NEED TO KNOW
What is it? The latest entry in baseball’s most accomplished strategy series, updated to include real teams for the first time.
Influenced by Championship Manager, Eastside Hockey Manager
Reviewed on Windows 8, Core i7-4770K, 16GB RAM
Alternatively Football Manager 2015, 61%
Copy protection Steam
Expect to pay £27 / $40
Release Out now Developer OOTP Developments
Publisher OOTP Developments
Link Official site
Multiplayer Up to 30
To sports fans of a certain persuasion, there remains no greater management sim in history than Championship Manager 01/02. That’s not to say that its creator, Sports Interactive, has failed to produce more realistic, similarly immersive games since then—but many, myself included, retain an unbroken bond with that particular series entry because it married depth with speed. Seasons flew by at Concorde velocity, with transfers arranged in seconds and matches completed in minutes. If you wanted to dabble with training techniques or other such intricacies they were all there, yet skipping those finer details took nothing away from the overall experience.
While the sports may be different and the overarching theme more Uncle Sam than Auntie Beeb, baseball management sim OOTP 16 embodies everything that made that beloved edition of FM great. Be warned: the "just one more match" compulsion may override your instinct to do other important things like sleeping or washing up or, er, looking after your two-year-old daughter. (Yes, I’m going to hell.)
Matches whizz by in a blur, and can be micro-managed to whatever level you’re content with. Want to throw every pitch and swing every bat, but let your assistant handle nuances such as fielding positions and baserunning? Done. Plays are handled via wonderfully non-repetitive text commentary, while a basic 2D pitch shows player and ball placement. The link between these is your imagination: the game tells you David Ortiz has belted a match-winning homer, but it’s up to you to picture a packed stadium of fans celebrating it.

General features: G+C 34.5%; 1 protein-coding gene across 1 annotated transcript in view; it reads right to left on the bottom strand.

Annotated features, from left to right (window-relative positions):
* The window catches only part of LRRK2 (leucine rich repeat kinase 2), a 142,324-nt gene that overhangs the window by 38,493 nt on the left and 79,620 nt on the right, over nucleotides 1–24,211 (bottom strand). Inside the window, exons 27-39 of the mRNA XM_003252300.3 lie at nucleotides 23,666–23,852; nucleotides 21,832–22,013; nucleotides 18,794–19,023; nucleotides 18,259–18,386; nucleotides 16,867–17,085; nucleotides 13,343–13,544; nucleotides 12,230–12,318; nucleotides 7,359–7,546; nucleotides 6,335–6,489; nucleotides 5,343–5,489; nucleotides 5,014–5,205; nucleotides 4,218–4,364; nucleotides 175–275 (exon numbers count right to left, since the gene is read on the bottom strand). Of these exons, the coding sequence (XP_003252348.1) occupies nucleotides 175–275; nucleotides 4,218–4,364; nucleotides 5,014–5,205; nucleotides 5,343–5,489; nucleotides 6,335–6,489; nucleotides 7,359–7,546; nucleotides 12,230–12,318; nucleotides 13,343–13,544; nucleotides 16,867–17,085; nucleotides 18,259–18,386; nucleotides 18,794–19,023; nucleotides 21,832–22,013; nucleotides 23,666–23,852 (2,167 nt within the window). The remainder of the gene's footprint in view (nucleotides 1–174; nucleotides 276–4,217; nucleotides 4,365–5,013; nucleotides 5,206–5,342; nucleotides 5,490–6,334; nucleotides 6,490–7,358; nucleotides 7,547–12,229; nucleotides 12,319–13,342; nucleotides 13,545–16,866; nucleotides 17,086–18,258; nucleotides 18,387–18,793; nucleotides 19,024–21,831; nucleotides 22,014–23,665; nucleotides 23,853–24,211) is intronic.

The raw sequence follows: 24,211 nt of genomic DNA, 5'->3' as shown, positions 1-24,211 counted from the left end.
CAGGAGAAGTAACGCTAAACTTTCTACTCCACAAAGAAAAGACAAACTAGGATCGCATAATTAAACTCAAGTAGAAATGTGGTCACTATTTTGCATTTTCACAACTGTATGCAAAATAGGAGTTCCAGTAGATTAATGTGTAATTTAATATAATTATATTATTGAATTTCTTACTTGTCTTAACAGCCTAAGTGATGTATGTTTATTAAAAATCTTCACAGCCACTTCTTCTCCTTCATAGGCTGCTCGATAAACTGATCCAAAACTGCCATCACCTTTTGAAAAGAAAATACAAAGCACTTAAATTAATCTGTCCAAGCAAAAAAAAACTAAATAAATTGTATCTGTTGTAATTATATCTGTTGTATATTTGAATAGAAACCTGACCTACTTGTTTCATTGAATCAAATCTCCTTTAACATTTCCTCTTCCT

With 162 games in a single season, you’d be right to wonder whether things might slow down somewhere along the way. But OOTP packs in many methods of keeping things fresh. Player attributes (all out of 20) are updated every couple of months; factor in those changes alongside hot and cold streaks, trades, and the realistic frequency of injuries and there’s always thinking and tinkering to be done. Matches themselves come in all flavours: one-sided thrashings, victories snatched from defeat and vice versa, even ones that get rained off partway through—a new feature this year. On paper, this should be repetitive. It never, ever plays out that way.
Instead the deeper you delve, the more not only your team comes to life, but the world around it. You’re given more control of the in-game universe than most sports management sims offer—for instance, being able to select the elite All-Star teams each season should you so please. By switching on commissioner mode you’re even able to force through trades that match those in real life. Essentially, the AI provides the framework of a massive baseball world, but it’s yours to tailor, or indeed ruin, as you see fit.
OOTP 2016 sees the official MLB license incorporated for the first time. That means real teams and players, with all the right logos and career statistics—although, bizarrely, no player pictures. (Thankfully, a wealth of fan-created packs can be used to rectify this via ‘Add-ons Central’, accessible from the start screen.) For baseball die-hards, an even bigger attraction is being able to replay any season from as far back as 1871, again with accurate teams, pitchers and batters. There can’t be a person on this earth keen to resuscitate the 1943 St Louis Browns, but the option is included anyway—just in case. Incredible.
If there’s one criticism, it’s that new players face an Alpine-steep learning curve. I’ve been playing for seven years, and still have to have certain assists (like field positioning) switched on to avoid being hammered by the AI. It’s such an accurate representation of real baseball that you’d need a degree in financial management to fully grasp your team’s long-term budget, and the sport’s complex arbitration rules—which decree out-of-contract players’ earnings—make as much sense in game as real life. Additional clarity in these areas would benefit virtual sluggers both new and old.
That being said, the odd confusing menu screen can’t detract from OOTP’s overall magnificence. The true measure of any world class game in this genre is whether it’s worth learning a new sport for. That was true of football favourite Championship Manager at the turn of the century, and puck-slapping upstart Eastside Hockey Manager in the mid-2000s. And without question, it applies here. This is a moonshot home run of a sports sim, and as perfect an introduction to American rounders as one could ever wish for.